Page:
Thanks for this morning laugh. I did chuckle quite a bit. I most admit that I have some similar examples from when I was trying to learn English and some are hilarious like when I “raped” carrots instead of grating them…and I have been faulting of trying to literally translate a French expression into English which doesn’t always work and can create awkward moments.
Do enjoy fully your last week though I don’t think the weather is going to be cooperating! (Suzanne)
Thank you for the well wishes Suzanne. It is shaping up to be a crazy week, but I’m determined to enjoy every last minute. As sad as I am to leave France, one nice perk of returning to the USA is being able to easily and successfully navigate the world in my native English.
Yup, I understand how you feel. It was the opposite for us. Moving to France meant that we could live in French for the first time in 25 years having lived & worked in the English-speaking world of Toronto for that length of time.
Are you going to close this blog or morph it into something else?
Still figuring that all out…please stay tuned!
Oh that was funny!
I think, however, there are two unassailable facts emerging here
1) It is fatal to rely on Google Translate (my (Tunisian) French teacher thinks it is the devil’s work and French workmen simply regard it as a comedy device.
You can translate individual words but you cannot translate a culture, a particular way of phrasing a live language, much of which has come from different roots to English, or the French mindset itself !
2) Your French is actually really good (please tell me the difference between faim and femme in pronunciation!)
I am sure that this week is mega-stressful for you, but try and take some time to enjoy some of it. I hope Superman is pulling his weight
Well Superman is in Ethiopia for the duration, but he did wash the windows before he left. I was thinking last night that as much as I am dreading return to the States, it will be so easy to negotiate everything in my native tongue. I will miss collecting funny stories of things that I say on a daily basis though. Thanks for the well-wishes, things will get done this week simply because they have too, so I am trying to keep my stress level down. 🙂
The difference btw femme and faim — don’t pronounce the ‘m’ in faim,and there is a more open vowel sound–at least that’s what I think, but Lord knows, I’m no expert.
haha c’est trop drôle! this reminds me of one of my friends who had a pronunciation mishap. she was in line to go into a club and a cute french boy strikes up conversation with her. at one point he tells her she’s pretty. she responds with what she thinks is merci beaucoup but she put a little too much uuuu in coup and she ended up telling this boy merci beau cul (thank you nice ass) lol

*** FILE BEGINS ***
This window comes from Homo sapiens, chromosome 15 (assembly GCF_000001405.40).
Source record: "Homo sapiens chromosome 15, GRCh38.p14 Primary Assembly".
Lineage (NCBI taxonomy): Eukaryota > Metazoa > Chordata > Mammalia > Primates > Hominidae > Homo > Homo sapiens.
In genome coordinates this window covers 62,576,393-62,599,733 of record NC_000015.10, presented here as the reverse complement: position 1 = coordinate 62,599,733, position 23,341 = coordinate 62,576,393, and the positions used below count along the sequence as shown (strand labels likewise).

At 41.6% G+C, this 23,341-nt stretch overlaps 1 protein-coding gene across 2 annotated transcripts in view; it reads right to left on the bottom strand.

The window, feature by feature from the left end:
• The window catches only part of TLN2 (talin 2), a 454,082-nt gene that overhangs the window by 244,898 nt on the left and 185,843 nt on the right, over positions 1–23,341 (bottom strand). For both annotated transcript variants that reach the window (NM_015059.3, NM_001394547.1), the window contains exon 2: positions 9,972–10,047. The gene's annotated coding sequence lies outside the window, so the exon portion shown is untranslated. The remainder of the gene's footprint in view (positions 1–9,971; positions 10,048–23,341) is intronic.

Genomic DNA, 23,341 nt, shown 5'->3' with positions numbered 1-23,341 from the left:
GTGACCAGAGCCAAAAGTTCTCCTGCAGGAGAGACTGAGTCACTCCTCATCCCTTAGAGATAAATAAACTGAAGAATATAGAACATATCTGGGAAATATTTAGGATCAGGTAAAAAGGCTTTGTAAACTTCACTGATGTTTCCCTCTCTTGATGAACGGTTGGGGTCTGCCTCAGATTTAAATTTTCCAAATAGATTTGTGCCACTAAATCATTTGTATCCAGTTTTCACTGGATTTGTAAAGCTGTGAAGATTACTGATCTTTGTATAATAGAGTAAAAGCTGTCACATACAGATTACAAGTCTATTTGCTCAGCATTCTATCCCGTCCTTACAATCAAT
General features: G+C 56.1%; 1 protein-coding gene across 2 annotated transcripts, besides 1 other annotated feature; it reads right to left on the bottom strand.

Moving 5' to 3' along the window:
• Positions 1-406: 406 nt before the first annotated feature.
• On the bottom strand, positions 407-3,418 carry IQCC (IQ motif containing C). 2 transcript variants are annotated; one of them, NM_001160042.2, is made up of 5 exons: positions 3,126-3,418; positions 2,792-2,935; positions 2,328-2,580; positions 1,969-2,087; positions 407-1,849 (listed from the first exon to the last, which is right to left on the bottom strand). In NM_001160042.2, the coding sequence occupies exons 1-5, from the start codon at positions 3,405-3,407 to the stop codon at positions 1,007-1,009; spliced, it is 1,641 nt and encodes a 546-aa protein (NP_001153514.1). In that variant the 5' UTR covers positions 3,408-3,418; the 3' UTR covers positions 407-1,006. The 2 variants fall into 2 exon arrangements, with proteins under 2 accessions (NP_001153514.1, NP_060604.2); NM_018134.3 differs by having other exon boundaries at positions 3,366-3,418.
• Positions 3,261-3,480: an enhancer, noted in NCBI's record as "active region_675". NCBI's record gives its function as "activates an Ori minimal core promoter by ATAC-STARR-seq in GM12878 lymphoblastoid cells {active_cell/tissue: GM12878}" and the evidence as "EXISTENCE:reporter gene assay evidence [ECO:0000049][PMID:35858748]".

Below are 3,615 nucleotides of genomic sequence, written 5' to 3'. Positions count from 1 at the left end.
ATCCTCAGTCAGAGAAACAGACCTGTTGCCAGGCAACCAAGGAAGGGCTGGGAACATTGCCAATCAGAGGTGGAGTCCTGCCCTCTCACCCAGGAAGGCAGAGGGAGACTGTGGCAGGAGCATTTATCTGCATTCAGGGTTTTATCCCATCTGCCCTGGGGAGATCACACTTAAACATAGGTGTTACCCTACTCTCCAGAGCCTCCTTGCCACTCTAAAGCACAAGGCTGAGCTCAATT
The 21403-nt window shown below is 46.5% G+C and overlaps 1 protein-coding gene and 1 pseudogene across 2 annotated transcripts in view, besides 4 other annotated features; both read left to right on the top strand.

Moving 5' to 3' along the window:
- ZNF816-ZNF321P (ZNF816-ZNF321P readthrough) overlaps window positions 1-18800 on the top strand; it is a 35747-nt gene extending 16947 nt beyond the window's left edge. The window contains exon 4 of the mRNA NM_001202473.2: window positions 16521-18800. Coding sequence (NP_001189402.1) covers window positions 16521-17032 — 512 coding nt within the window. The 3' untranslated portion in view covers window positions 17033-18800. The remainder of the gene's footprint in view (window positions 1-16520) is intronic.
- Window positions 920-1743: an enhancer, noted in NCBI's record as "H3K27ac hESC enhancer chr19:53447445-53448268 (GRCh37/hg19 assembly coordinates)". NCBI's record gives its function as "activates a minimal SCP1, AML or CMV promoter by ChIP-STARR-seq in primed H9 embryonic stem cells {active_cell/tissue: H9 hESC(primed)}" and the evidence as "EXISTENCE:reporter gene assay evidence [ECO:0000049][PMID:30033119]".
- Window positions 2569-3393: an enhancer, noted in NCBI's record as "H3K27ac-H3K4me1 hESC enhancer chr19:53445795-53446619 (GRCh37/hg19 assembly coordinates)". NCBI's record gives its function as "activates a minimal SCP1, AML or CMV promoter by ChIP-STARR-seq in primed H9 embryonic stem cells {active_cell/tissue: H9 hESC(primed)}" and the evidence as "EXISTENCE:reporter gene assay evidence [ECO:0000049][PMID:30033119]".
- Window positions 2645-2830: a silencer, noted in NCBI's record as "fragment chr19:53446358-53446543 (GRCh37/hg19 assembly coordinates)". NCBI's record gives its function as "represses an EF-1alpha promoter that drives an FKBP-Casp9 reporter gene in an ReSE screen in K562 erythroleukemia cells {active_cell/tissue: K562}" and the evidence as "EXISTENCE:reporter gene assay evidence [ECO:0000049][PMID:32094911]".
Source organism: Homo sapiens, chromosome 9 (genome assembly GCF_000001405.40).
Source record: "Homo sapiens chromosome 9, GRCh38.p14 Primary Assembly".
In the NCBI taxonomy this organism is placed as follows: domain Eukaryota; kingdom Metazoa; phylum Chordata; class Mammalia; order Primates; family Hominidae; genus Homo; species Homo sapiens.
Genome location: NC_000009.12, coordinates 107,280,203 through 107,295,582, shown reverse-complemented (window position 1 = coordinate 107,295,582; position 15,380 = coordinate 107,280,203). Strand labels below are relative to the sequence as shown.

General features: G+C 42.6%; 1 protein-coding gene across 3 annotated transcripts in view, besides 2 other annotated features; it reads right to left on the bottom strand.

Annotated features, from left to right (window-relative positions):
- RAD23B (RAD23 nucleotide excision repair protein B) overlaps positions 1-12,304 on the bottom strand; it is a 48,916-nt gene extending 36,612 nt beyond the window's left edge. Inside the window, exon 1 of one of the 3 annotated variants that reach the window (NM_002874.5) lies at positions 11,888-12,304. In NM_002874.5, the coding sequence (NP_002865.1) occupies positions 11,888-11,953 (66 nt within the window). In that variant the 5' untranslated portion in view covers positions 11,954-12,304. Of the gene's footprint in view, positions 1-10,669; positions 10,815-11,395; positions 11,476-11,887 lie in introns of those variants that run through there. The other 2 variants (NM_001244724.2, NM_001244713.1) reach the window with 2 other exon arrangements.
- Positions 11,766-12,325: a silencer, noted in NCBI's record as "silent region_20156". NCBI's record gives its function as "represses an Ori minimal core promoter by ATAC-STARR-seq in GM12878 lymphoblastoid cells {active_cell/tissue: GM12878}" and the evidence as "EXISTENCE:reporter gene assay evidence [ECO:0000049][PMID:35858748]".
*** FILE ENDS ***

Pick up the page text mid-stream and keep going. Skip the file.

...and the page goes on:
Oh goodness, that is a good one. Thank you, nice ass. I’ll have to remember that one!
Thank you. These were so funny! I have really enjoyed your blog and hate to see the “life in France” portion come to a close – I’ll miss it. But I wish you all the best in whatever life offers up next. I’m sure it will be equally as wonderful. Warm wishes ~Margo
Thank you Margo. It has been a privilege to have you as a reader. I know I will continue to enjoy your detailed and informative post and they will provide more items for the old bucket list. I feel like I’m losing a third child to college as I contemplate ending this blog, but I know the future holds lots of adventure. Stay tuned to see what’s next!
Oh how I laughed, but we’ve all been there. A pox on Google translate is my view, I find it much better to just bumble on as best I can.
When I worked for a French company my British colleagues wondered why I had such a good relationship with my French ones. It was simple, I always refused the use of a translator; we spoke in French and if either of us didn’t understand we said so and talked round it until we did. The French are proud of their language to a fault and if you try to speak it, however badly, it shows respect and flatters them and they will more than meet you halfway.
I shall be trying this out once again in about ten days time so hope the theory still works!
C’est vrai. I wish I had another year here to solidify some friendships and continue to improve my French. There are some days it is so hard to make the effort to speak and be understood in French, but in the end it is usually worth it; although reliving these cringe-worthy moments, while funny, is difficult.
On and when trekking in the Alpes Maritimes I had a conversation with a French woman who told me that on a clear day you could see her mother, I looked around for an older woman. Only cottoned on later mere/mer!
My aunt, staying in a French village, wanted a light for her cigarette and asked the village priest for ‘some passion’.
I laughed out loud!
Oh well I’ve been there as well. And no matter how many times I pronounced a word correctly in school or during my private lessons, in a social context it always came out the wrong way. Plus sometimes I use English grammatical structures in French…But as they say: Un vaincre sans peril, un triomphe sans gloire.
Well said. All I can say is keep on keeping on…it is a tricky language. 🙂
*hehehehehe!! 🙂 … i must remember “J’ai changé mon cerveau” , could be very useful for me!!
*and by the way, i reckon you will find funny things when you get back home – seeing it from the objectivity of absence – and obviously being a person with a sense of humour and great observation skills 🙂 … but maybe, if it’s a small town as it seems to be, it would not be WISE to write them on the internet!!!
Ha! Great idea, really great idea. I think I will start immediately keeping track of weird and funny things that Americans say in the first few weeks I am back. It could make a terrific post. That is of course unless I changé mon cerveau. 🙂
Amusing! We have all had our share of these, I’m afraid, but always good for a laugh or two.
I need to come up with a source for different amusing stories now that I’m operating in my native tongue again. 🙂
I love this post!! Made me rire so much. Beaucoup de joie!!
I’m glad I could make you laugh. That makes me happy. 🙂